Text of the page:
KWGA/Equatorial Surface Wind Analysis & Short-term Forecast:
Analysis (TAO Buoys): As of Mon (5/14) 5 day average winds were from the east over the bulk of the equatorial Pacific and moderate easterly over the Kelvin Wave Generation Area. Anomalies were neutral over the equatorial East Pacific and light easterly over the KWGA.
1 Week Forecast (GFS Model): (5/15) Modest east anomalies were over the whole of the KWGA with a few pockets of spotty west anomalies east of the dateline to Ecuador and not in the KWGA. This pattern is to hold for the coming week but with a pocket of strong east anomalies building near the dateline 5/17-5/22 associated with an Equatorial Rossby Wave forecast there. This is not MJO related (meaning it should be short lived). East anomalies are to be fading at the end of the model run on 5/22. West anomalies are also building south of California to the moderate range at the end of the model run.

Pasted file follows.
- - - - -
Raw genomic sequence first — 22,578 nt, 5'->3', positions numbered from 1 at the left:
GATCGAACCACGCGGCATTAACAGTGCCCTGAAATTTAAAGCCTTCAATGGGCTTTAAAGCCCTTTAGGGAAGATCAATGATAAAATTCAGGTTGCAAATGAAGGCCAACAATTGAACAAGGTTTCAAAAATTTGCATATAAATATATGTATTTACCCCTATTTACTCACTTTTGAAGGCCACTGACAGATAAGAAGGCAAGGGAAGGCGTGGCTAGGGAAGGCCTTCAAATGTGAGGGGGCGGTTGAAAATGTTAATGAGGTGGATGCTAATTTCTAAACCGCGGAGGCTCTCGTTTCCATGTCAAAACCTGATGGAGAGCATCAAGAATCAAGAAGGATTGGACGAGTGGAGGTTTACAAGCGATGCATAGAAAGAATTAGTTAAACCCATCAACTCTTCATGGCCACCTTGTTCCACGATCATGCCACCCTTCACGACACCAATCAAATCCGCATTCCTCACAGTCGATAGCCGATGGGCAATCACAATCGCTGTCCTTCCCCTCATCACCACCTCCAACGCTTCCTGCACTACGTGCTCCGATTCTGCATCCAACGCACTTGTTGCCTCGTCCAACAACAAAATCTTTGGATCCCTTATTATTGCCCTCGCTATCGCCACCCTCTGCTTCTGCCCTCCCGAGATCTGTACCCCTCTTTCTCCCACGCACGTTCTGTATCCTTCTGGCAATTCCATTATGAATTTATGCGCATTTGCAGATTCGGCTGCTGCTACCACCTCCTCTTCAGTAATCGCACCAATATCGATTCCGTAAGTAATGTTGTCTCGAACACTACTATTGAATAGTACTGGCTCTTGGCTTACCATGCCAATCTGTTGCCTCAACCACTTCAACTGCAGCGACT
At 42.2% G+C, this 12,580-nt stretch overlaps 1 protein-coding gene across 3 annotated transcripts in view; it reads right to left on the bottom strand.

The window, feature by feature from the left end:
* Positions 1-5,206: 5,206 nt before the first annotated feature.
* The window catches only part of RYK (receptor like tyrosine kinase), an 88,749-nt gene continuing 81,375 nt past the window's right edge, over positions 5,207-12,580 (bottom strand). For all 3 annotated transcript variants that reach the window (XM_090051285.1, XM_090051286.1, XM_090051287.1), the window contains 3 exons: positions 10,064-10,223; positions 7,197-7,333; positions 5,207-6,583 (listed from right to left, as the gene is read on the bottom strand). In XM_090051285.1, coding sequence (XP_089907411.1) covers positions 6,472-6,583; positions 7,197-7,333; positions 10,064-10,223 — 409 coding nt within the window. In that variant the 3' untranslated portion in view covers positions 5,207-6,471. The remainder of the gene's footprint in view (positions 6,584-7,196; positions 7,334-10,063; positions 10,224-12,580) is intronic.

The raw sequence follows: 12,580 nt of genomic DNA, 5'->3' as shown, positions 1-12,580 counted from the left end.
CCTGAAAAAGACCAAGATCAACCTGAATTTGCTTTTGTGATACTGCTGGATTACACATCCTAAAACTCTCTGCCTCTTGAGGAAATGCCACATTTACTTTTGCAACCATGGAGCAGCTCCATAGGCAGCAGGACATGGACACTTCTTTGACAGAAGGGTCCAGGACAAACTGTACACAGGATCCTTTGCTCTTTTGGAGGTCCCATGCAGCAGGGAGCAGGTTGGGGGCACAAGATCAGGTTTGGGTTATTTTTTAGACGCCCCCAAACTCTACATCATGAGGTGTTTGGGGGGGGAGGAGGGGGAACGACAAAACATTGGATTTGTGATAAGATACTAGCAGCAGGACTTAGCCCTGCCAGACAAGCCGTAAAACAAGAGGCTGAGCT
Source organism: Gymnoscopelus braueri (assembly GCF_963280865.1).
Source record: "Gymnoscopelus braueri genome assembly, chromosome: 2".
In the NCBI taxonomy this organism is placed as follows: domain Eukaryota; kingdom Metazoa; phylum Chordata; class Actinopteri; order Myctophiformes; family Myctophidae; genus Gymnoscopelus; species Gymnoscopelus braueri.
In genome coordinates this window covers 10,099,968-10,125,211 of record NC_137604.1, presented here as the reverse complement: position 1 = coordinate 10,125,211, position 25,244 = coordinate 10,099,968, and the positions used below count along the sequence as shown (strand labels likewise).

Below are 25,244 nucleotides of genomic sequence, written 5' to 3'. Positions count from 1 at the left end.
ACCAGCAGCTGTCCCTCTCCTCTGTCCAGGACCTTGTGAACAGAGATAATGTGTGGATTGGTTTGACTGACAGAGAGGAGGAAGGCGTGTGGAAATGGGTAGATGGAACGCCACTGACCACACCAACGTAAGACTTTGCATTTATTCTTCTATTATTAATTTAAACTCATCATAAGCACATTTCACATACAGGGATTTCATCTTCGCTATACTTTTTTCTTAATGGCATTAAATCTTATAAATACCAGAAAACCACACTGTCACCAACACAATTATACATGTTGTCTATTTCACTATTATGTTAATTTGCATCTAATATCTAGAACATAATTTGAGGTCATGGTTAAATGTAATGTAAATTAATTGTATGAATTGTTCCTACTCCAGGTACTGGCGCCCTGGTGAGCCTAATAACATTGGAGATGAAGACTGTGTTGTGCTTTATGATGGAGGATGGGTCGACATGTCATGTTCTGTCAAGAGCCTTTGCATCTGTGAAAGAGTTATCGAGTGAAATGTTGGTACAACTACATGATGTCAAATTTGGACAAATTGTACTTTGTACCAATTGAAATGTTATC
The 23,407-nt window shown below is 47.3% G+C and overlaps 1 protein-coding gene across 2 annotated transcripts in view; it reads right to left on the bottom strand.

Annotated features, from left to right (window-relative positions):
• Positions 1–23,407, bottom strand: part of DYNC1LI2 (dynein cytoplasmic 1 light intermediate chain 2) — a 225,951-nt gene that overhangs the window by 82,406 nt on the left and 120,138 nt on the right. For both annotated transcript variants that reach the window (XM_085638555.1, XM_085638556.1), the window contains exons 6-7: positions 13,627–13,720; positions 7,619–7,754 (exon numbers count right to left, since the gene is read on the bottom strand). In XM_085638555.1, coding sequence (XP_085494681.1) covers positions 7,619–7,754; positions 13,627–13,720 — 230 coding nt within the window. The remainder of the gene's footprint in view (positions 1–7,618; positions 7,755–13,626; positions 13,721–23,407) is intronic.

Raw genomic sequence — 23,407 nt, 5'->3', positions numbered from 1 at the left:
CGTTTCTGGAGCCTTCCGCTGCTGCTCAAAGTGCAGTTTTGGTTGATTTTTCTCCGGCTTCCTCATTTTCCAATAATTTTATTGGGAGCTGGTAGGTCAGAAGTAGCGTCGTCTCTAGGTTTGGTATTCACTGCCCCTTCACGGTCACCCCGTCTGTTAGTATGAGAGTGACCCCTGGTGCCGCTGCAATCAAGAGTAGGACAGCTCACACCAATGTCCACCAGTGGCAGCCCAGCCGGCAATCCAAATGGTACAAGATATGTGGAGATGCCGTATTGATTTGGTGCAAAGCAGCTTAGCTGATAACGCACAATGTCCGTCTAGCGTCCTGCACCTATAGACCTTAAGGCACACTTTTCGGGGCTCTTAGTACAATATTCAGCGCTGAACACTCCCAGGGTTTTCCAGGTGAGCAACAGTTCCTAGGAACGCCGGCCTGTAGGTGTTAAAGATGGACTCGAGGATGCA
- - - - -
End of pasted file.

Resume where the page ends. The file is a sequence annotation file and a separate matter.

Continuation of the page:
Kelvin Wave Generation Area wind monitoring model: West and East

Longer Range MJO/WWB Projections:  
OLR Models: (5/14) The Inactive/Dry Phase of the MJO was over the West Pacific at moderate strength and building into the KWGA. The statistical model depicts the Inactive/Dry Phase is to track east filling the KWGA at day 5 then slowly fading for the next 15 days and finally positioned over the dateline at day 15. The dynamic model depicts the same thing but not making any eastward progress and instead fading over the far West Pacific.
Phase Diagrams 2 week forecast (ECMF and GEFS): (5/15) The ECMF model depicts the Active Phase of the MJO was modest over Africa. It is to track east steadily through the Indian Ocean while weakening over the next 15 days moving to the Maritime Continent at 15 days out. The GEFS model depicts effectively the same thing but with not as fast an eastward trajectory, making it only to the Central Indian Ocean.